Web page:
The evil consequences of one venial sin. This story teaches us that small causes (such as little faults and venial sins) produce great effects, and have very evil consequences. It was weak-minded and foolish of Jacob to parade his preference for Joseph; but this, in itself, was not a great sin. However, it roused the envy of his other sons, and brought much suffering and sorrow both upon Jacob and Joseph. So let us be on our guard against even the smallest faults.

Omission of what we ought to do. Reuben and Juda were the two brothers who sinned less than the others. Juda, at least, saved Joseph’s life; and, as for Reuben—well, it might be said that he had no share in his brothers’ sin, because he wished to save Joseph, and took no part in selling him. Nevertheless, he cannot be exonerated from blame. He ought to have openly and decidedly opposed his brothers’ blood-thirsty plan, and boldly protected Joseph. Then, after he learnt that Joseph had been sold, he ought to have told the truth to his sorrowing father, who would have sent to Egypt, to seek and ransom Joseph. Reuben, therefore, sinned by omitting to do what he ought to have done.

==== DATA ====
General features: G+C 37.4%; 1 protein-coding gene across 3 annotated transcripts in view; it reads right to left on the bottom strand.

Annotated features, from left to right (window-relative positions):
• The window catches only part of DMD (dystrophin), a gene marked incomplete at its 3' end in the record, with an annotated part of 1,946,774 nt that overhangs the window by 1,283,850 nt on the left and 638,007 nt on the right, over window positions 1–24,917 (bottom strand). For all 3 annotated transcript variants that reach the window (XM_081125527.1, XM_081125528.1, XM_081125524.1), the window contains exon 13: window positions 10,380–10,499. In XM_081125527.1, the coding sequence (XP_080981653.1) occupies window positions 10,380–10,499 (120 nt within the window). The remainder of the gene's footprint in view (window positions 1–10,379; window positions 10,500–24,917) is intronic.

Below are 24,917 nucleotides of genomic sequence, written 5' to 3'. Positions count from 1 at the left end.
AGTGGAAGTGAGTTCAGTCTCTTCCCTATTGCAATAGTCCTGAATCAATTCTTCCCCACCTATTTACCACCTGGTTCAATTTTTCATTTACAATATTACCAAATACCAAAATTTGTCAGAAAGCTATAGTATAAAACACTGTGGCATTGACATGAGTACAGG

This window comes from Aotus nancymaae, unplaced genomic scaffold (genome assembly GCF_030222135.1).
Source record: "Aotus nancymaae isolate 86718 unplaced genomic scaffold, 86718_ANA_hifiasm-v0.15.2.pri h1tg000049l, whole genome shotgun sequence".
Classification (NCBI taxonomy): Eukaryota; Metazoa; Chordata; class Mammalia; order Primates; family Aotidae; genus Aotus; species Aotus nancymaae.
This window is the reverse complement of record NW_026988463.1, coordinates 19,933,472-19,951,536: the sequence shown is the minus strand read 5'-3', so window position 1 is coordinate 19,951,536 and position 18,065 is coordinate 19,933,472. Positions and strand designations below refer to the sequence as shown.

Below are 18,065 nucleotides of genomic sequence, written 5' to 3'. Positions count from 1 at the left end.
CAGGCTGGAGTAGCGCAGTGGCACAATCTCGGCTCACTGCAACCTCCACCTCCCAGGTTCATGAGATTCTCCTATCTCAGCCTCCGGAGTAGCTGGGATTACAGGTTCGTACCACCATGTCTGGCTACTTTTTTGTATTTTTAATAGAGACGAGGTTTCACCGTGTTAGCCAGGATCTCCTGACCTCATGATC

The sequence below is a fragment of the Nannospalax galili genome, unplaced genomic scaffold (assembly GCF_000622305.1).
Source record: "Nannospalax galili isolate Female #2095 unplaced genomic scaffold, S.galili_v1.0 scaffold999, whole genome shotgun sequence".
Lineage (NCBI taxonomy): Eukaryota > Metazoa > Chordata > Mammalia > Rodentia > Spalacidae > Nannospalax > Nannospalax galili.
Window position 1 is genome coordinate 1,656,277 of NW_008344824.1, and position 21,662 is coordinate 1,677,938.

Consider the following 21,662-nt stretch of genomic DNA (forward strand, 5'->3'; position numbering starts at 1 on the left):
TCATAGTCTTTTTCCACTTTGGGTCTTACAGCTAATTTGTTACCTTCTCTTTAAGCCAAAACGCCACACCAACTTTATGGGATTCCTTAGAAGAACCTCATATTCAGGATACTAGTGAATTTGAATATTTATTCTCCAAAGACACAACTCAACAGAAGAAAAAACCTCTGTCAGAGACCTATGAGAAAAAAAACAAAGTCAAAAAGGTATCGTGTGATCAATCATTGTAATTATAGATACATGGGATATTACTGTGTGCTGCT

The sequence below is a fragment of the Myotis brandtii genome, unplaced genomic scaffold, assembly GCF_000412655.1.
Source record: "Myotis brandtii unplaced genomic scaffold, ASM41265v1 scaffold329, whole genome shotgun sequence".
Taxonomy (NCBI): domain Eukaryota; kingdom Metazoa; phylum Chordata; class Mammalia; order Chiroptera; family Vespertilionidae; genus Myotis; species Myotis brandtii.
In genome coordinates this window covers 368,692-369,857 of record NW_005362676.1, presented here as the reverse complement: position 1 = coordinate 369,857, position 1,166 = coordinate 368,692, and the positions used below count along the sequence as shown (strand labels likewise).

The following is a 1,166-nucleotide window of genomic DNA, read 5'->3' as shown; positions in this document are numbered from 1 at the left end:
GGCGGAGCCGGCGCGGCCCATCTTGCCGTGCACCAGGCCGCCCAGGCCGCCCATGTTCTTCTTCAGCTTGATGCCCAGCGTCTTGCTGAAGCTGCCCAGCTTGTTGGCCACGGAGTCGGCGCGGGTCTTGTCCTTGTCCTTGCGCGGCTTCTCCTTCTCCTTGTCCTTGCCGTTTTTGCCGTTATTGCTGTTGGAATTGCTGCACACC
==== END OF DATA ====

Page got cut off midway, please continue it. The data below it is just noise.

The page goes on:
God can make good come out of evil. Joseph’s brethren said to themselves: “If we sell Joseph to be a slave in Egypt, his dreams will come to nothing, and he will never rule over us.” But God’s wisdom decreed that it was in Egypt that Joseph was to be exalted, and his brethren humbled before him.

Immortality of the soul. Jacob knew and believed that he would, one day, rejoin Joseph, even though he were dead. He knew that everything does not finish with death, but that there is an eternal life to come after this passing one.

APPLICATION. Take great pains to deserve the love of your parents by your conduct.

Do you wish for smart clothes? Do you wish to be distinguished from other children by your finery? God does not look to the clothes, but to the heart adorned with many virtues.

Perhaps you have often published abroad the faults of others without any necessity. On the other hand, you may have concealed what you know, from those set over you, who have a right to know. By doing so you have shared in the guilt of others.

You see in Jacob’s case how very strong is the love which parents have for their children. Should not children be very grateful for the love and care shown them by their parents, and try to be a joy to them? Ask yourself if you have ever vexed, irritated, or grieved your parents, and resolve that, for the future, you will be a joy to them by your obedience and diligence. And do not forget to pray every day for them.

Joseph’s brethren scoffed at him as a dreamer. Do you not often tease your brothers and sisters or companions, and give them abusive names? You must not let this bad habit take possession of you, for you do not like others to give you such names. Do unto others as you would they should do to you!